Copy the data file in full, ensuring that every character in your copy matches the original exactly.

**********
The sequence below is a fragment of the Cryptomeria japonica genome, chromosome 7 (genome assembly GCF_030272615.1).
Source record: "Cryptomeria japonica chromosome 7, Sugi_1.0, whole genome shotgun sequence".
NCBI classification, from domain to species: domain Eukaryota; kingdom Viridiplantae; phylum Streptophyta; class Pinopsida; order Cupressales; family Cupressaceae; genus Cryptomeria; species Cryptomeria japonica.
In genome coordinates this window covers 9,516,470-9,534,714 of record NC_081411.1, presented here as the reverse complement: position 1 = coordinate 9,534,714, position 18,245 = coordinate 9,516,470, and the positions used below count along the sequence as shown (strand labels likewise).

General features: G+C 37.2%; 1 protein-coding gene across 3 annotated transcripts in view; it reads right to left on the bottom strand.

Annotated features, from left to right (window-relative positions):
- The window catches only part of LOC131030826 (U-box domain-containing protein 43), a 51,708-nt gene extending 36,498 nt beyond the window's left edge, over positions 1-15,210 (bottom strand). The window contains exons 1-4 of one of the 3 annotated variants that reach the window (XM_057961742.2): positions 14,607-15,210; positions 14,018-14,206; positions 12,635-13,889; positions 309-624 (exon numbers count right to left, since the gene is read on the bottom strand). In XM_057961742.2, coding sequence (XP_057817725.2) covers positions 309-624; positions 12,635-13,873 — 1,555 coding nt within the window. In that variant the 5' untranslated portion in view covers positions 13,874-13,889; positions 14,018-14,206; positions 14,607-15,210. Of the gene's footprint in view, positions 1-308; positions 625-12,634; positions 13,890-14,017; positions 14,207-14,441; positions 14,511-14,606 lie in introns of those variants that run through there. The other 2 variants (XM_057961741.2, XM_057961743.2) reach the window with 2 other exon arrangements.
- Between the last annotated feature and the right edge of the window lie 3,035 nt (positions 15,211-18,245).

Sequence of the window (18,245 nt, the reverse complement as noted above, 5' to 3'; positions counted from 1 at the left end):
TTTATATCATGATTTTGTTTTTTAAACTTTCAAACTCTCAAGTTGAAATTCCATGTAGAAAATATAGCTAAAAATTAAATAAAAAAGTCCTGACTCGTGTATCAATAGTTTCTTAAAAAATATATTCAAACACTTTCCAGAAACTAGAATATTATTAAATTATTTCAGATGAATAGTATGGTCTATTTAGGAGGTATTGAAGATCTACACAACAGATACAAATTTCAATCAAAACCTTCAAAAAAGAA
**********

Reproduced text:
The sequence below is a fragment of the Cryptomeria japonica genome, chromosome 7 (genome assembly GCF_030272615.1).
Source record: "Cryptomeria japonica chromosome 7, Sugi_1.0, whole genome shotgun sequence".
NCBI classification, from domain to species: domain Eukaryota; kingdom Viridiplantae; phylum Streptophyta; class Pinopsida; order Cupressales; family Cupressaceae; genus Cryptomeria; species Cryptomeria japonica.
In genome coordinates this window covers 9,516,470-9,534,714 of record NC_081411.1, presented here as the reverse complement: position 1 = coordinate 9,534,714, position 18,245 = coordinate 9,516,470, and the positions used below count along the sequence as shown (strand labels likewise).

General features: G+C 37.2%; 1 protein-coding gene across 3 annotated transcripts in view; it reads right to left on the bottom strand.

Annotated features, from left to right (window-relative positions):
- The window catches only part of LOC131030826 (U-box domain-containing protein 43), a 51,708-nt gene extending 36,498 nt beyond the window's left edge, over positions 1-15,210 (bottom strand). The window contains exons 1-4 of one of the 3 annotated variants that reach the window (XM_057961742.2): positions 14,607-15,210; positions 14,018-14,206; positions 12,635-13,889; positions 309-624 (exon numbers count right to left, since the gene is read on the bottom strand). In XM_057961742.2, coding sequence (XP_057817725.2) covers positions 309-624; positions 12,635-13,873 — 1,555 coding nt within the window. In that variant the 5' untranslated portion in view covers positions 13,874-13,889; positions 14,018-14,206; positions 14,607-15,210. Of the gene's footprint in view, positions 1-308; positions 625-12,634; positions 13,890-14,017; positions 14,207-14,441; positions 14,511-14,606 lie in introns of those variants that run through there. The other 2 variants (XM_057961741.2, XM_057961743.2) reach the window with 2 other exon arrangements.
- Between the last annotated feature and the right edge of the window lie 3,035 nt (positions 15,211-18,245).

Sequence of the window (18,245 nt, the reverse complement as noted above, 5' to 3'; positions counted from 1 at the left end):
TTTATATCATGATTTTGTTTTTTAAACTTTCAAACTCTCAAGTTGAAATTCCATGTAGAAAATATAGCTAAAAATTAAATAAAAAAGTCCTGACTCGTGTATCAATAGTTTCTTAAAAAATATATTCAAACACTTTCCAGAAACTAGAATATTATTAAATTATTTCAGATGAATAGTATGGTCTATTTAGGAGGTATTGAAGATCTACACAACAGATACAAATTTCAATCAAAACCTTCAAAAAAGAA